Date of Award
Doctor of Philosophy
J. Douglas Birdwell
Mark E. Dean, Tsewei Wang, Itamar Arel, Bruce MacLennan
Biological brains are some of the most powerful computational devices on Earth. Computer scientists have long drawn inspiration from neuroscience to produce computational tools. This work introduces neuroscience-inspired dynamic architectures (NIDA), spiking neural networks embedded in a geometric space that exhibit dynamic behavior. A neuromorphic hardware implementation based on NIDA networks, Dynamic Adaptive Neural Network Array (DANNA), is discussed. Neuromorphic implementations are one alternative/complement to traditional von Neumann computation. A method for designing/training NIDA networks, based on evolutionary optimization, is introduced. We demonstrate the utility of NIDA networks on classification tasks, a control task, and an anomaly detection task. There are known neural structures (such as cortical columns) that are repeated many times in the brain, and there are other structures that are useful for a variety of different tasks. We speculated that ``useful structures" will also emerge in NIDA networks. Three methods for identifying useful substructures within a NIDA network are presented: common structure, activity-based, and causality paths. We explored reusing activity-based useful substructures over the course of evolutionary optimization, but the results for those tests were inconclusive. One component of biological brains that is often ignored in biologically-inspired computation is the influence of affective, or emotion-related, systems. We define artificial affective systems and explore the effect of affective systems in NIDA networks in terms of behavior of the network and on the evolutionary optimization design method. We conclude with an outline of future research opportunities identified during this effort.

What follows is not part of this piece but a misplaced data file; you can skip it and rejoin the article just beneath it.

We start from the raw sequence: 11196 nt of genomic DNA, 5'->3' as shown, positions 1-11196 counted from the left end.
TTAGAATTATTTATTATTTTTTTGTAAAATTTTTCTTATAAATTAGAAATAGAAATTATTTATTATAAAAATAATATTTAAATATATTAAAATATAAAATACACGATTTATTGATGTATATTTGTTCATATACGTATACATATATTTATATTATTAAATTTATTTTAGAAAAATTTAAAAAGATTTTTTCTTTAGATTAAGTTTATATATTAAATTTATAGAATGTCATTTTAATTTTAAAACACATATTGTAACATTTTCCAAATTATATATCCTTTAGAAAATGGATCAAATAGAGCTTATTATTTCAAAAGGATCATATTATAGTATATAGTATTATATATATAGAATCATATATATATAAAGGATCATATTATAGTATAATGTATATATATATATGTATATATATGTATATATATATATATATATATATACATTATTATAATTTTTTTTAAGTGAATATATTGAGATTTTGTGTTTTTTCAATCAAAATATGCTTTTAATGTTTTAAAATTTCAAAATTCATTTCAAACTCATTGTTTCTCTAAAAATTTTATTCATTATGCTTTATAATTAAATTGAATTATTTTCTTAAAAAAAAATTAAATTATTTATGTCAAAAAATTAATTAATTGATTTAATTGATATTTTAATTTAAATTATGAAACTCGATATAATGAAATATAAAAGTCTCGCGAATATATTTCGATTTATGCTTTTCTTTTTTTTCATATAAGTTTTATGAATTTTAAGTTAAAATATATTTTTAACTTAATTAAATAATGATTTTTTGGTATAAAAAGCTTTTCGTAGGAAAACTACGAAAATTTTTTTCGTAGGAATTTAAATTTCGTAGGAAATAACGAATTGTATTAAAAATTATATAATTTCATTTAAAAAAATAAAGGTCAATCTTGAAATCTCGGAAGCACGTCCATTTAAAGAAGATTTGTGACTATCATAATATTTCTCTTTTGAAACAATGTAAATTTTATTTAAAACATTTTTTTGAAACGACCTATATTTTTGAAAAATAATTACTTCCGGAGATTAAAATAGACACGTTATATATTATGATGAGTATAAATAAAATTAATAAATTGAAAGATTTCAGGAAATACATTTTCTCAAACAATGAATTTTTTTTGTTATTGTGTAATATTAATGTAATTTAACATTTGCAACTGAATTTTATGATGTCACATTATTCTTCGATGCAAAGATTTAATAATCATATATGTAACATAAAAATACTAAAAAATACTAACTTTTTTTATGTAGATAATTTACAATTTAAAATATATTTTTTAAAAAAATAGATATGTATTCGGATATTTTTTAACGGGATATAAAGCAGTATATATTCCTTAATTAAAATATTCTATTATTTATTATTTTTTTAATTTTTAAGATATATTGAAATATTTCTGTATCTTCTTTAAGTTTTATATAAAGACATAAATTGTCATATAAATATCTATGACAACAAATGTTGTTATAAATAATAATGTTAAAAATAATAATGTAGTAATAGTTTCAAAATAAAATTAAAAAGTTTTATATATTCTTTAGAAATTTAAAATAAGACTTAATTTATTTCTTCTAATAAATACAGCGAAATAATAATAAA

Schuman, Catherine Dorothy, "Neuroscience-Inspired Dynamic Architectures. " PhD diss., University of Tennessee, 2015.